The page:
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Jerry Rice Believes He Might’ve Doubled His Stats In Today’s NFL

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The modern NFL game has changed dramatically in the last fifteen years with the implementation of stronger safety protocols and the introduction of spread offense schemes. Less physicality and targeting means more spacing and speed for elite athletes to break free. Add in the continued evolution of complex passing schemes and offenses with pace, and you’ve got a recipe for massive yardage numbers across the board.

Holding a team to under ten points is considered a Herculean effort at this point. The game is too fast, too complex, and too regulated to keep offenses stifled for very long. Running backs, once the crown jewel of the offense, have been relegated to role players meant to keep defenses from totally selling out. Franchise quarterbacks and their outside weapons dictate success in the NFL now, and the modern career numbers are reflecting the change.

(Photo by Gregory Shamus/Getty Images)

Despite the inflation, one old timer still holds all of the major receiving records, even though he played in a run-heavy, more physical era. Hall of Fame wideout Jerry Rice, widely and rightfully considered the greatest receiver of all time, retired in 2004 after a twenty year career in which he amassed 22,895 receiving yards, 1,549 catches, and 197 receiving touchdowns—all of which still stand as records today. In fact, he’s so far ahead that the only record that could even be threatened is total receptions; Larry Fitzgerald, who entered the league in 2004 (Rice’s last, coincidentally), is about 100 catches behind Rice on the list. Fitzgerald is about 5,500 yards back, and a staggering 76 TDs back (Rice’s 197 touchdowns looks presently untouchable and likely immortal).

(Photo by Kevin C. Cox/Getty Images)

The absolute consistency, health luck, and utter dominance required to put up those numbers in eras that regarded passing as a second option is beyond comprehension. Rice recently gave some thoughts on the current NFL, and what his numbers would like had he played in today’s game.

“First of all, the game really favors the wide receiver now, because you can’t put your hands on him,” Rice said. “Linebackers can’t take shots at you coming across the middle anymore. It’s kind of hard [to forecast modern numbers] because it’s hypothetical, but I probably might be able to, like, double everything.”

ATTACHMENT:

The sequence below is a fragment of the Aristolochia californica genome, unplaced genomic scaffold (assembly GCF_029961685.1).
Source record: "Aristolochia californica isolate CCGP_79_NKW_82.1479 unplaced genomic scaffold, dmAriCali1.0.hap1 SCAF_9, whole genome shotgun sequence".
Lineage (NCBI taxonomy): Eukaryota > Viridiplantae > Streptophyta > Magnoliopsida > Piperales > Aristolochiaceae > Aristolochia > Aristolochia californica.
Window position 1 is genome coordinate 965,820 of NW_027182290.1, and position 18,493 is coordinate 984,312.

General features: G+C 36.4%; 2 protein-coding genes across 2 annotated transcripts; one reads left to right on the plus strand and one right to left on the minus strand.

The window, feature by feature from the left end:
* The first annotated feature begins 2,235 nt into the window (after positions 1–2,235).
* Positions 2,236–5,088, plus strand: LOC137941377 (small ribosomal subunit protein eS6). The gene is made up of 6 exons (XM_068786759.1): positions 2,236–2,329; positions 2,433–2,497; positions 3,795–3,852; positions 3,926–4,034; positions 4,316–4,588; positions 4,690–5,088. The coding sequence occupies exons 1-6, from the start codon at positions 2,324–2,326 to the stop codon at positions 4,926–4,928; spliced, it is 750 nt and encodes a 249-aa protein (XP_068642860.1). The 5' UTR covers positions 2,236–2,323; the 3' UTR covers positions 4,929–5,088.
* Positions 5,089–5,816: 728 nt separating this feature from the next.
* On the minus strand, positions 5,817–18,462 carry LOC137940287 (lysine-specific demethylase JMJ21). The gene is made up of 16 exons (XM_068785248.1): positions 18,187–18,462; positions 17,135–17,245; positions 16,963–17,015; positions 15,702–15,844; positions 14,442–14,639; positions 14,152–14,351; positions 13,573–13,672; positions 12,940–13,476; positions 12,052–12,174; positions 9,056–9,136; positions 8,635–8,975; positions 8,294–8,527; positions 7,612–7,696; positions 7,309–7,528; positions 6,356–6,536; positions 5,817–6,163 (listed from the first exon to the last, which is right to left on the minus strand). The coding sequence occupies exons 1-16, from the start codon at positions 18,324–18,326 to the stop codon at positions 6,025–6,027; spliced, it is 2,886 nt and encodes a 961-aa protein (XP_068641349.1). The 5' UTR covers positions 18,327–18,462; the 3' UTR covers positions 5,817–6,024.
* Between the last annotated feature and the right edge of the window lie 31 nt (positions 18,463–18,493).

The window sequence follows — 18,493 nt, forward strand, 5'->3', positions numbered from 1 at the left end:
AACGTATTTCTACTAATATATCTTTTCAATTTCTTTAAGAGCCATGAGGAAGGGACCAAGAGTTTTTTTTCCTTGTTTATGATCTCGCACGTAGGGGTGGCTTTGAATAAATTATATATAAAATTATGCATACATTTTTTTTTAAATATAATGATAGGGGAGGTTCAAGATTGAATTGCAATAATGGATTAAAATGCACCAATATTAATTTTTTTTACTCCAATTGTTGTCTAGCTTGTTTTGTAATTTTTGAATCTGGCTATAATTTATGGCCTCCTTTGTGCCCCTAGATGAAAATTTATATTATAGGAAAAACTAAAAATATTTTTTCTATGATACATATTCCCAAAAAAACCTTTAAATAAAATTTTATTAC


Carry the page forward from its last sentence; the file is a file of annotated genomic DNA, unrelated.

Athletes comparing generations is nothing new, but you get the feeling that if there were ever a legitimate argument to be made for big modern numbers, it’s this one.

(Photo by Rob Carr/Getty Images)

You have to assume that whatever made Jerry elite in the 80s and 90s would make him unstoppable in today’s game. Defensive preparation has certainly improved, and Rice was blessed with Hall of Fame quarterbacks throwing to him, but his incredible numbers—especially touchdowns—prove that he had a nose for the ball that just couldn’t be contained.

Can you imagine him catching balls from Aaron Rodgers in both of their primes? Just look at Davante Adams’ numbers after seven years in Green Bay: 6,568 yards and 546 receptions, or about one third of Rice’s numbers in both categories. And that’s catching balls from the best arm in the game. Adams will have to replicate that success two times over to get within sniffing distance of Rice and his legendary career.

(Photo by Sean M. Haffey/Getty Images)

The man was just incredible, and he was able to stay incredible for twenty years and win three Super Bowls. To claim he could have doubled those numbers might induce eye rolls from some people, but not from me. I won’t ever be the guy who gets caught doubting the great Jerry Rice.

Written by TK Sanders

TK is a southerner who has lived on both coasts and definitely prefers sunshine to snow. A former entertainment executive in Los Angeles, he was run out of Hollywood for misgendering a director's dog, and is now forced to blog for a living. Breaking 80 will always be his number one goal in life.

Follow him on Twitter @outkicktommy.

15 Comments

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  1. I would argue the opposite. While Rice was obviously insanely good, the fact that he was ahead of his time meant teams had no prayer of prepping for a player like him and it made no sense to waste time on it when you only played him occasionally. Now, almost every team in the league has someone (or two) who are at least 95% as good as Rice would’ve been today so every defense is geared towards stopping that type of player. Safeties over the top and linebackers dropping back in coverage to help double didn’t even exist when he played. Hence his numbers.

    • From your comment you can tell you don’t know what you are talking about. LBs didn’t drop into coverage? You think the NFL had a 7 man rush every play? Teams didn’t try to stop Rice? You must be 18 years old, and think everyone before wore leather helmets and didn’t know what a forward pass was.

  2. He is probably not wrong.

    I like Matthew Stafford… got stuck playing for our crappy team. But when he is throwing for more than 5,000 yards in a season that should tell you the modern game is fluff. Yards as many as the grains of sand. Bring back the old days. Scoring should *mean something* instead of just sitting there thinking “okay but who gets the ball last”

  3. The way Rice could run routes with unbelievable precision and quickness would make him even more deadly today. He put up his numbers when offenses were pro style, west coast and run first. Dude would easily average 120+ catches for 1800+ yards and 15 TD every year he played in today’s game. Corners were WAY more physical back then, so today he’d eat these guys alive running routes.

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